3. Mystery Shopping requires timeliness. Some shops must be completed at a certain time and on a certain day, and all shops require a report to be filled out and submitted within 24 hours of completing a shop. This is a REAL JOB, so treat it as such. If you turn in a mystery shop report late, you WILL be penalized.
Ok. Ready to get started? Sign up with as many mystery shopping companies as you like (I'm signed up with about 10). Make sure you keep a list of these somewhere and keep track of which shops are assigned for which companies. Select a job, and either request or self-assign it (every company is different). Complete the job, submit your report, and sit back and wait for payment. It sucks that there's a time delay, but after the first couple of months, you'll have income on the regular coming in monthly. It's fun, it's easy, and anyone can do it! What are you waiting for?? Go get paid to shop!!
As a quick reminder, here's where to start finding shops in your area:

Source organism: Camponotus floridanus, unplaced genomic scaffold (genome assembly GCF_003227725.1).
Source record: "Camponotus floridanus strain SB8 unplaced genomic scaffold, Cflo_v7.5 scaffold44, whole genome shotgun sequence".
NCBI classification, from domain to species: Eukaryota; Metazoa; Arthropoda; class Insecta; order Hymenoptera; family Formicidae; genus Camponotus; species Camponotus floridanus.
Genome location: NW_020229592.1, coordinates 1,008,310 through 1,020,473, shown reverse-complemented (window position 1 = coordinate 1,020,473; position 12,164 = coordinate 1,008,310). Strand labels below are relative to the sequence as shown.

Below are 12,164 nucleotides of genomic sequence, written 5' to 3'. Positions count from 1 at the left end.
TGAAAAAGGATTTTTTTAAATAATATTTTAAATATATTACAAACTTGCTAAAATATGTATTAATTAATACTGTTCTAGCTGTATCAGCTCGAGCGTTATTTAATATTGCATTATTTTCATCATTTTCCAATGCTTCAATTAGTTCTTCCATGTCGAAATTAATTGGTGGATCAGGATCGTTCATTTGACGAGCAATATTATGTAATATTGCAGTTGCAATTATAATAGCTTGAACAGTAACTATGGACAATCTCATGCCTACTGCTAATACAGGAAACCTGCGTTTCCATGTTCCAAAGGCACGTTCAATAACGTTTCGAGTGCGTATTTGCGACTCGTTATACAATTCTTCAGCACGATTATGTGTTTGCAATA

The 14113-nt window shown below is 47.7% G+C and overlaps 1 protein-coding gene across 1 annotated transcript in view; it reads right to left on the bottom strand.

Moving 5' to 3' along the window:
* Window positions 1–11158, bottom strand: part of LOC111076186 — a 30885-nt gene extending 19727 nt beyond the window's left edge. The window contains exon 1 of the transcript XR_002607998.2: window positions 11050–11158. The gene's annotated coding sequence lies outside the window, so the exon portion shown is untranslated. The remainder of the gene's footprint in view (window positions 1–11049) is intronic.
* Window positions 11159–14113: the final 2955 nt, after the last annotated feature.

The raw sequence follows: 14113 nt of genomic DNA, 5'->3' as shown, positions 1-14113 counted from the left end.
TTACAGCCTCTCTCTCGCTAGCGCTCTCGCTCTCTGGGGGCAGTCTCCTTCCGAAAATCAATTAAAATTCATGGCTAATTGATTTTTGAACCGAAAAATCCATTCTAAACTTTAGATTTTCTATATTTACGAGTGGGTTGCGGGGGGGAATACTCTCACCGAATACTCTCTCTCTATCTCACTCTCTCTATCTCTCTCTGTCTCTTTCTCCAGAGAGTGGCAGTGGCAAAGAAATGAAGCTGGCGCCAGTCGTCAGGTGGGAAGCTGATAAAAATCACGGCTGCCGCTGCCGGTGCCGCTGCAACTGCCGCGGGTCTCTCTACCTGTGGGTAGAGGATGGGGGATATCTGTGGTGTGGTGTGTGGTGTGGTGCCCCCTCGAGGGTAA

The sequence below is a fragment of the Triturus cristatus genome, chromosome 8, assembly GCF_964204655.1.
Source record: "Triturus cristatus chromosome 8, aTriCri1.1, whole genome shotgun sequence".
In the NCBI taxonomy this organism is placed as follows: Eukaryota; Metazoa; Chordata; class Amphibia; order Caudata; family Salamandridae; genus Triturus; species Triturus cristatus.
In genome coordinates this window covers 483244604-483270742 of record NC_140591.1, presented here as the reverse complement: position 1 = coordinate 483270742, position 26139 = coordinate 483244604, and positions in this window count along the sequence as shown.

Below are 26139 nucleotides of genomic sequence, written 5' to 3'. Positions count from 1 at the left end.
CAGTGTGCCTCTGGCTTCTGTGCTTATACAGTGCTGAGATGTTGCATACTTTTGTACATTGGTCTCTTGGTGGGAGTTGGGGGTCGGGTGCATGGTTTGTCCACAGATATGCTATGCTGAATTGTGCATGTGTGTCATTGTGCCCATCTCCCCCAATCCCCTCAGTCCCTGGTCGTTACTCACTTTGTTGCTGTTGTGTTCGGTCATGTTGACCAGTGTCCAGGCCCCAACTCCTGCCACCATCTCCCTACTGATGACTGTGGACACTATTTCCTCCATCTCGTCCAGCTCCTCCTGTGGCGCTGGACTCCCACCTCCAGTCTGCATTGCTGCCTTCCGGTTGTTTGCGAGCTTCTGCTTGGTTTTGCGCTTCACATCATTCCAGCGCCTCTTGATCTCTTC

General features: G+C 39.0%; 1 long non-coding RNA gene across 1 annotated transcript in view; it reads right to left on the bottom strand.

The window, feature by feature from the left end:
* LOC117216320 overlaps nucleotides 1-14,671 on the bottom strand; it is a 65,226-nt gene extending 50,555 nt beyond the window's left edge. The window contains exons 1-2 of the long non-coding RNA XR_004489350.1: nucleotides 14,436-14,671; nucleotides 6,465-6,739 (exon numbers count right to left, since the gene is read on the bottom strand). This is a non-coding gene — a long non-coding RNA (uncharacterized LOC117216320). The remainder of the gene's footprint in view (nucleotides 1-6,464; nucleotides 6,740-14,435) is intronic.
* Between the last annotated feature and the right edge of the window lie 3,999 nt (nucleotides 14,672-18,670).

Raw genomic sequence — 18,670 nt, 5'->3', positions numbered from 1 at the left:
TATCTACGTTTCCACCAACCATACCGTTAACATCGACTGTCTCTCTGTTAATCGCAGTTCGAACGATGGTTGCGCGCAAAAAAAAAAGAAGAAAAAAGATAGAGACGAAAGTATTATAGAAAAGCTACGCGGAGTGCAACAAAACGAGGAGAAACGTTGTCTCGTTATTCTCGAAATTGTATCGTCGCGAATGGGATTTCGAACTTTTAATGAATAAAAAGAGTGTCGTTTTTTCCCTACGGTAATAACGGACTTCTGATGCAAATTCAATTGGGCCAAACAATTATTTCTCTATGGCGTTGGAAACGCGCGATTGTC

1. MSPA lists all of their verified (aka not a scam) mystery shopping companies, and you can search for available shops near you to find which companies to sign up with.
2. Jobslinger is a database for multiple companies using the Sassie user interface system. You'll be able to search multiple companies in your area using your zip code, and sign up for the ones offering shops near you. You'll need to sign up for each individual company offering the shops - Jobslinger is NOT a mystery shopping company, just a search engine!
3. Mystery Shopping Job Board is another site like Jobslinger - it's a search engine for a variety of different mystery shopping companies. Use it to find shops near you and sign up for those companies.
4. Mystery Shop Forum is a great place for mystery shoppers to talk about companies and jobs, as well as find out about more companies to sign up with. If you're curious about Mystery Shopping, check out this forum and browse some of the posts!
As always, contact me with any questions!